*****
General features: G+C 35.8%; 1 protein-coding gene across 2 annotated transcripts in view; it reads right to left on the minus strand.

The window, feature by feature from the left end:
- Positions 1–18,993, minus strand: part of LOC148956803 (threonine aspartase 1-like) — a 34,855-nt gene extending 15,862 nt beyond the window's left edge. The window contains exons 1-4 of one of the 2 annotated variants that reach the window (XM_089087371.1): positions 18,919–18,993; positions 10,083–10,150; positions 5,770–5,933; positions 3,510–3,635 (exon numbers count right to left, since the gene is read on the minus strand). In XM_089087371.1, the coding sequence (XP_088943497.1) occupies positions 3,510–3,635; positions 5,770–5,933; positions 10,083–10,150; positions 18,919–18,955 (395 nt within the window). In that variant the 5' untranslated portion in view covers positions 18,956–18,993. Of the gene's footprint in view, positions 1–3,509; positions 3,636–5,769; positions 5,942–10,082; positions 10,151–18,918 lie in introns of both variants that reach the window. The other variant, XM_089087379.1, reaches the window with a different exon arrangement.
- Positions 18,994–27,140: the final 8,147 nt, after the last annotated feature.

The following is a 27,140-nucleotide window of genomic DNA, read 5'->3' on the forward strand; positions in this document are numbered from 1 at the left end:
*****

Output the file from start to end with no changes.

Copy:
General features: G+C 35.8%; 1 protein-coding gene across 2 annotated transcripts in view; it reads right to left on the minus strand.

The window, feature by feature from the left end:
- Positions 1–18,993, minus strand: part of LOC148956803 (threonine aspartase 1-like) — a 34,855-nt gene extending 15,862 nt beyond the window's left edge. The window contains exons 1-4 of one of the 2 annotated variants that reach the window (XM_089087371.1): positions 18,919–18,993; positions 10,083–10,150; positions 5,770–5,933; positions 3,510–3,635 (exon numbers count right to left, since the gene is read on the minus strand). In XM_089087371.1, the coding sequence (XP_088943497.1) occupies positions 3,510–3,635; positions 5,770–5,933; positions 10,083–10,150; positions 18,919–18,955 (395 nt within the window). In that variant the 5' untranslated portion in view covers positions 18,956–18,993. Of the gene's footprint in view, positions 1–3,509; positions 3,636–5,769; positions 5,942–10,082; positions 10,151–18,918 lie in introns of both variants that reach the window. The other variant, XM_089087379.1, reaches the window with a different exon arrangement.
- Positions 18,994–27,140: the final 8,147 nt, after the last annotated feature.

The following is a 27,140-nucleotide window of genomic DNA, read 5'->3' on the forward strand; positions in this document are numbered from 1 at the left end: